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security:sshfs

Using SSHFS

SSHFS (Secure SHell FileSystem) is a file system for Linux (and other operating systems with a FUSE implementation, such as Mac OS X) capable of operating on files on a remote computer using just a secure shell login on the remote computer. On the local computer where the SSHFS is mounted, the implementation makes use of the FUSE (Filesystem in Userspace) kernel module. The practical effect of this is that the end user can seamlessly interact with remote files being securely served over SSH just as if they were local files on his/her computer. On the remote computer the SFTP subsystem of SSH is used.

First of all, you must install the two components: fuse and sshfs. FUSE SSHFS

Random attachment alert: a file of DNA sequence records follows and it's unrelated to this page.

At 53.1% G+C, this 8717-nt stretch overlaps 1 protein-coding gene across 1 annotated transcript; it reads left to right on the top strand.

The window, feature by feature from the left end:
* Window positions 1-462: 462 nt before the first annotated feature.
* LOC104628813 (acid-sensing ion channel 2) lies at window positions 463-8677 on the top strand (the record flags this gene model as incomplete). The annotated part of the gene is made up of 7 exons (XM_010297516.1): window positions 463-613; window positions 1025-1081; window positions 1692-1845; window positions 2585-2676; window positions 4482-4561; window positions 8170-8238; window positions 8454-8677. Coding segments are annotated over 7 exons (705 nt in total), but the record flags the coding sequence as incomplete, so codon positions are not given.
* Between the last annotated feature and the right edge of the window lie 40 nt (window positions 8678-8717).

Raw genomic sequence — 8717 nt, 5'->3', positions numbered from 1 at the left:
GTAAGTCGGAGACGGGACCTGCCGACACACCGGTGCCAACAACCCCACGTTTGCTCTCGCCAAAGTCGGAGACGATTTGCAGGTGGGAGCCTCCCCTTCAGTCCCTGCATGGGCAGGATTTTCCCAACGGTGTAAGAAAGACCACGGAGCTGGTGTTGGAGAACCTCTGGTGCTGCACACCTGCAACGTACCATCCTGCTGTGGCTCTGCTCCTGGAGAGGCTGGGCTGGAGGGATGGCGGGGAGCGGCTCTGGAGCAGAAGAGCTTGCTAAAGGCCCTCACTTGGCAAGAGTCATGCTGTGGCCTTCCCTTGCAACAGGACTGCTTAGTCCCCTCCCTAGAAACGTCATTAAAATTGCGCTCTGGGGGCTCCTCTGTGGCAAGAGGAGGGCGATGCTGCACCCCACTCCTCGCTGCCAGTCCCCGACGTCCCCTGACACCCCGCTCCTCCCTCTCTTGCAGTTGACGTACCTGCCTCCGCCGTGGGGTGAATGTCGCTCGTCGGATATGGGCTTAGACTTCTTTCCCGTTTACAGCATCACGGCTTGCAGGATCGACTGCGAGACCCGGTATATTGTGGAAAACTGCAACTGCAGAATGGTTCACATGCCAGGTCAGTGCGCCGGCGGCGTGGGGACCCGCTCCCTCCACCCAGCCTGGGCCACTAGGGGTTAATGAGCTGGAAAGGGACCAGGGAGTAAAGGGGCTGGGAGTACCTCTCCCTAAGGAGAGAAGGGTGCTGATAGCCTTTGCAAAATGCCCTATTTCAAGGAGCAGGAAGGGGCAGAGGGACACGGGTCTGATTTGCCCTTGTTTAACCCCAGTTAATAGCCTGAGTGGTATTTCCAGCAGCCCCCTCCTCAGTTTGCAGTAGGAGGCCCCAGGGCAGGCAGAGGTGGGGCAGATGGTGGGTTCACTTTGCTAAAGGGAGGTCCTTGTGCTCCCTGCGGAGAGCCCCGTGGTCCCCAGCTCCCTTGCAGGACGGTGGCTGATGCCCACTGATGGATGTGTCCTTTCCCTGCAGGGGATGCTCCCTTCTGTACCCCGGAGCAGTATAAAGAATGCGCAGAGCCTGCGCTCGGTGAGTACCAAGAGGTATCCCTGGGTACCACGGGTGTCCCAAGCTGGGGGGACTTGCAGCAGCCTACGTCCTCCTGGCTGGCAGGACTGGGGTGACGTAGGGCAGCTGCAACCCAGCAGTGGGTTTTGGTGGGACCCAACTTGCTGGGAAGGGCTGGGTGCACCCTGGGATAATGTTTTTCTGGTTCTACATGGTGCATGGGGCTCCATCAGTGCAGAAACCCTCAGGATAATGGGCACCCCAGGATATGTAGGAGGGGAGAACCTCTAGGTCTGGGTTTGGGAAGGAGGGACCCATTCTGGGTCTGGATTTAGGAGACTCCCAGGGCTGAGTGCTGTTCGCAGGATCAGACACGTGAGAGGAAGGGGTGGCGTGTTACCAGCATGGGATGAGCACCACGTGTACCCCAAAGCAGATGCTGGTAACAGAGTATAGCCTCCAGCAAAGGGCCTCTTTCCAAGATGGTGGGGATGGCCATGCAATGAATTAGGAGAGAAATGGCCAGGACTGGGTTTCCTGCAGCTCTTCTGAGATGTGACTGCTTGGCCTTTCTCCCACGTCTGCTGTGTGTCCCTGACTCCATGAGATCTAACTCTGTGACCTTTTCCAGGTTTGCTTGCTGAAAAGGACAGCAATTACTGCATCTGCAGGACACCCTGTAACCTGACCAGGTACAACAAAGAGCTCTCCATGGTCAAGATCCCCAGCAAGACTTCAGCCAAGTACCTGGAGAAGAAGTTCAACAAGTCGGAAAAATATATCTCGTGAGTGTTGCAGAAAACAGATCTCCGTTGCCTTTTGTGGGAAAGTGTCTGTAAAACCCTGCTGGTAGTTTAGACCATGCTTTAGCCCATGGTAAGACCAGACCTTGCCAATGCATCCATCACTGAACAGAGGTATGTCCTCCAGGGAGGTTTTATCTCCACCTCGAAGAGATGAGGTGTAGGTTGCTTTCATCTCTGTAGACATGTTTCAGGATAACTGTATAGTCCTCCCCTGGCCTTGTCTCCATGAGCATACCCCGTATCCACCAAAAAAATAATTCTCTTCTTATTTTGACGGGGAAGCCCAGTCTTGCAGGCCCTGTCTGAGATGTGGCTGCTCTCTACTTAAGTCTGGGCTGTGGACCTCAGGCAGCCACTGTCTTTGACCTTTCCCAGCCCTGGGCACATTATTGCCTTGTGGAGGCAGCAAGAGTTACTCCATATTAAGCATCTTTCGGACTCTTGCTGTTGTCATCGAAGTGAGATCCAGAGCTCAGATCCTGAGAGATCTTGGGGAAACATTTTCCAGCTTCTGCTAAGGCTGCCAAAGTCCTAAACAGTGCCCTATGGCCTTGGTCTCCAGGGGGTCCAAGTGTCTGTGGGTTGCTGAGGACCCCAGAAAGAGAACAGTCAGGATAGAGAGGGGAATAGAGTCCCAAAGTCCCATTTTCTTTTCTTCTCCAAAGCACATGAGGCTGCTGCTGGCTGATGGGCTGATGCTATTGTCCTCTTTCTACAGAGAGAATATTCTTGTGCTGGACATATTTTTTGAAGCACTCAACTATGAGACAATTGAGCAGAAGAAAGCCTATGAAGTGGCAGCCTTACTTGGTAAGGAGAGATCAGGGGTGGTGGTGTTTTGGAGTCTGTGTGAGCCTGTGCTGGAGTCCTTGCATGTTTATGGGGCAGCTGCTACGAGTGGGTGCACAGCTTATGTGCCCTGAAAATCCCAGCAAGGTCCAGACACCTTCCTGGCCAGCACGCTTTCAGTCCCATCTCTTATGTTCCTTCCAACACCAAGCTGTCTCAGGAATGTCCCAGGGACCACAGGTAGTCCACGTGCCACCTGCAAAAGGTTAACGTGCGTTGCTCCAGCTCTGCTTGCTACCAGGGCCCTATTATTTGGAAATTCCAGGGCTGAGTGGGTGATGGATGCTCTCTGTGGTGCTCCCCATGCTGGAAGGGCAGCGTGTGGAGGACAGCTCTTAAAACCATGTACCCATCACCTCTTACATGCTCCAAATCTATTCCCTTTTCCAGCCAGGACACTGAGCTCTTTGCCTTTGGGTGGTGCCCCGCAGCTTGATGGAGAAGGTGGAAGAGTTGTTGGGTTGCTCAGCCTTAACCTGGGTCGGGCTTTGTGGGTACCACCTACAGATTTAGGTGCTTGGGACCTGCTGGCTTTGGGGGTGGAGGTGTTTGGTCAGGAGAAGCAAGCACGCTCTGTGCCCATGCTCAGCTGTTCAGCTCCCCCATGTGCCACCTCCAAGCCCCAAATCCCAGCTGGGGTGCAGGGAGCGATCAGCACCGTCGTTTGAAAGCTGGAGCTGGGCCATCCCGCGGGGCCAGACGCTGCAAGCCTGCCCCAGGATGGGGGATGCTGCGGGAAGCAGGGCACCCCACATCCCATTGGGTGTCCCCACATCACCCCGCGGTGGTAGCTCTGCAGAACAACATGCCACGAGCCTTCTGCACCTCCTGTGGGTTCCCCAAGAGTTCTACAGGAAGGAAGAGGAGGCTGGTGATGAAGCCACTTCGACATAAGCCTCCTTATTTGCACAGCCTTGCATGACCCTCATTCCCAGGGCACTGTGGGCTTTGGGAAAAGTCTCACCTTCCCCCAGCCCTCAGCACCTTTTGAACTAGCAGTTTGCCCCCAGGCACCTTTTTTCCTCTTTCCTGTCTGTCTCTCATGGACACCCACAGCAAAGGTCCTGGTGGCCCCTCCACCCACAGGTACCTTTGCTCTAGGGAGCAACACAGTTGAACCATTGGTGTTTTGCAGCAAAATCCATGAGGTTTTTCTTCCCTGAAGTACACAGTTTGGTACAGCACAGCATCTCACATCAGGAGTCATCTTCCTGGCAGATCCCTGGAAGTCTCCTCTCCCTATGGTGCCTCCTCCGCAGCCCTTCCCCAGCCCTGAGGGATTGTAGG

Both of them are installed with (after extracting from archives):

./configure
make && make install

After installing, load the fuse module:

#modprobe fuse

and then you can connect using:

sshfs user@host:/mount/point/on/host /mount/point/local

e.g. We need to work on /etc on host 192.168.1.24 from our machine. Our local mount point is /mnt/etc. We'll use:

sshfs bobby@192.168.1.24:/etc /mnt/etc

After that, the sshfs will ask for bobby password on 192.168.1.24. Success!

security/sshfs.txt · Last modified: 2013/03/16 17:41 (external edit)